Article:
Congressional Steel Caucus
September 14, 2000
Statement of Jon E. Jenson, President Emeritus of Precision Metalforming Association and Chairman, Consuming Industries Trade Action Coalition


Mr. Chairman, Members of the Congressional Steel Caucus:

My name is Jon Jenson. I am President Emeritus of the Precision Metalforming Association ("PMA") and the Chairman of the Consuming Industries Trade Action Coalition ("CITAC"). I am a little tired, but pleased to be here with you today.

PMA is a 1600-member association that promotes the interests of the North American Metal Working industry. Our members, most of whom are small businesses, give utility to sheet metal and use one fourth of all the steel produced in North America. The industry employs over 320,000 workers, nearly twice the number of steel workers in this country. Many of them themselves are union members.

CITAC is a coalition of consuming industries in this country that use goods and services to manufacture products in America with American workers. We believe open and expanding trade is the best way to improve the competitiveness of American industry.

The Congressional Steel Caucus exists to "promote and expand the economic viability of the American steel industry and the jobs of its workers." We at PMA and CITAC share that goal. Steel users need a viable and competitive steel producing industry. We are worried that current policies not only punish consumers by restricting trade; they also are preventing steel producers from improving their own competitiveness.

Trade laws have been designed for the steel industry. We have heard speaker after speaker this morning lament unfair imports that cost American steel industry jobs. Their solution is to make these trade laws "more effective" to keep more imports out. In our judgment, that is no solution, and I will tell you why.

Steel producers, in the view of many of the customers they serve, are not competitive right now. Their costs are high, their quality and responsiveness are low. They are not very good, by and large (and there are exceptions) at bringing their customers the right steel at the right time and at the right price (a world competitive price). Foreign producers of many steel products are, like it or not, simply better than U.S. producers at these things. If they remain inferior, they will risk the jobs and careers of the steel workers they employ.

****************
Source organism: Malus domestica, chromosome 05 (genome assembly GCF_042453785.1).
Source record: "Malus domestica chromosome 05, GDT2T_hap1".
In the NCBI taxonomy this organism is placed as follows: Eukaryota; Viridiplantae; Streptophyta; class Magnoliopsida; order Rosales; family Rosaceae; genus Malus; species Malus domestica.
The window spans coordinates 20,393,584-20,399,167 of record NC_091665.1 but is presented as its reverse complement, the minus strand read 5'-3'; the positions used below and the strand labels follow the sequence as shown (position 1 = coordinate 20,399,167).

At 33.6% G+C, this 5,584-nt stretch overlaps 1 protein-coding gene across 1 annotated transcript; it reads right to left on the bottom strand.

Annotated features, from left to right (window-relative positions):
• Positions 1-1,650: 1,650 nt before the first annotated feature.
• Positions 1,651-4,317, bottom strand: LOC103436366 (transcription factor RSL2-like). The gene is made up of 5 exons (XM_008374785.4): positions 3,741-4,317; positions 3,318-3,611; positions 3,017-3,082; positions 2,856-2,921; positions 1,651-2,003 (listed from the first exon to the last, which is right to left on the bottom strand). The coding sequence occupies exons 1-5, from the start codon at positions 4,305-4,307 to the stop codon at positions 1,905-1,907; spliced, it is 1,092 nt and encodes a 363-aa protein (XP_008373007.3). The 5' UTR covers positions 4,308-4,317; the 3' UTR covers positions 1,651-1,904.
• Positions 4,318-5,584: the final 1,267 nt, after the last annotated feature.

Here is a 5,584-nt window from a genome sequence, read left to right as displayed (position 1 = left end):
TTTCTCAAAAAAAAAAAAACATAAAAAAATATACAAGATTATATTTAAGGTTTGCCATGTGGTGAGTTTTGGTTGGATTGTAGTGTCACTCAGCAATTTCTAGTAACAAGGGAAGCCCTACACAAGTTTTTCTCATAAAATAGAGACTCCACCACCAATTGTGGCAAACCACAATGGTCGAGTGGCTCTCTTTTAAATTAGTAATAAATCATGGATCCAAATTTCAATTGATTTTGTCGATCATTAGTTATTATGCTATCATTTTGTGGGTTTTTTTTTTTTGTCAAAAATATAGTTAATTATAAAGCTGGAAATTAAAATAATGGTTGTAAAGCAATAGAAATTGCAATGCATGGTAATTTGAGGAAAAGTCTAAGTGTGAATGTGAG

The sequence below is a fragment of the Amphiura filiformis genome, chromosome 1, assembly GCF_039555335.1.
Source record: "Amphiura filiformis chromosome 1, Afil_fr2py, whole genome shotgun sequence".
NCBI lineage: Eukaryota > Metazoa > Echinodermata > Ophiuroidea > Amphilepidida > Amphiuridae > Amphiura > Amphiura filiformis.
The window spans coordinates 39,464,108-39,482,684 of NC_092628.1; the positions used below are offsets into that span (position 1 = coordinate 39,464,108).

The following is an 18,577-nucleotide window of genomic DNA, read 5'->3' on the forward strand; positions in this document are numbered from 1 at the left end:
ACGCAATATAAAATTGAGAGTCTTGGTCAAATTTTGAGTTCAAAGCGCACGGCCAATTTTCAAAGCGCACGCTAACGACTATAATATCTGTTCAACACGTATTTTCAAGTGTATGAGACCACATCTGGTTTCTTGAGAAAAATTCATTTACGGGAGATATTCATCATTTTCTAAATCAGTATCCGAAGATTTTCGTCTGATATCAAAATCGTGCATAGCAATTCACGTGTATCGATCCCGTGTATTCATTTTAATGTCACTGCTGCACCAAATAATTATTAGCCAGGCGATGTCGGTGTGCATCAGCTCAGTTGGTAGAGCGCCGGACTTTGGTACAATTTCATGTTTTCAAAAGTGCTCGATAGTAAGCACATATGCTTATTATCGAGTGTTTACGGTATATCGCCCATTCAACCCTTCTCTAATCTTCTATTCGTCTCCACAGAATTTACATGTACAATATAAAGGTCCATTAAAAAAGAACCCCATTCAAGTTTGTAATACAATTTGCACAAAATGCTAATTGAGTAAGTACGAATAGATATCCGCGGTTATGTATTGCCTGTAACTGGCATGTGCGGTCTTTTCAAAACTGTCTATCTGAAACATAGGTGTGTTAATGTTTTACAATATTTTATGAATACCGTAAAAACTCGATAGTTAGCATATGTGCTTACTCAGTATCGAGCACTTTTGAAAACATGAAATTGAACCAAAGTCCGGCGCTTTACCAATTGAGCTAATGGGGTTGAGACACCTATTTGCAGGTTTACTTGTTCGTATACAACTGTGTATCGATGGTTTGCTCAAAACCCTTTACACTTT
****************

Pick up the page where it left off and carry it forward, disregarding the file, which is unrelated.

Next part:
CITAC and PMA want the steel industry to succeed. To do so, they will have to get competitive in a hurry. Making trade laws more protectionist than they already are will not achieve this goal. The only way to do it is to make cost-reduction, responsiveness to customer needs and quality improvement their top priorities.

As the people who pay the bills for trade protection (antidumping, countervailing duties, safeguards), America's consuming industries should by right have a say in trade cases. We should be able to point out where companies that seek protection are falling down on the job, when their calculations are incorrect and why the duties they seek are too high. Unfortunately, these things do happen.

Trade laws have the consequence of hurting people downstream. We are those people. We do not seek repeal of these laws; we only seek that they be responsive to the needs of all Americans, including the growing number of businesses that are dependent on international trade for their supplies.

Thank you.






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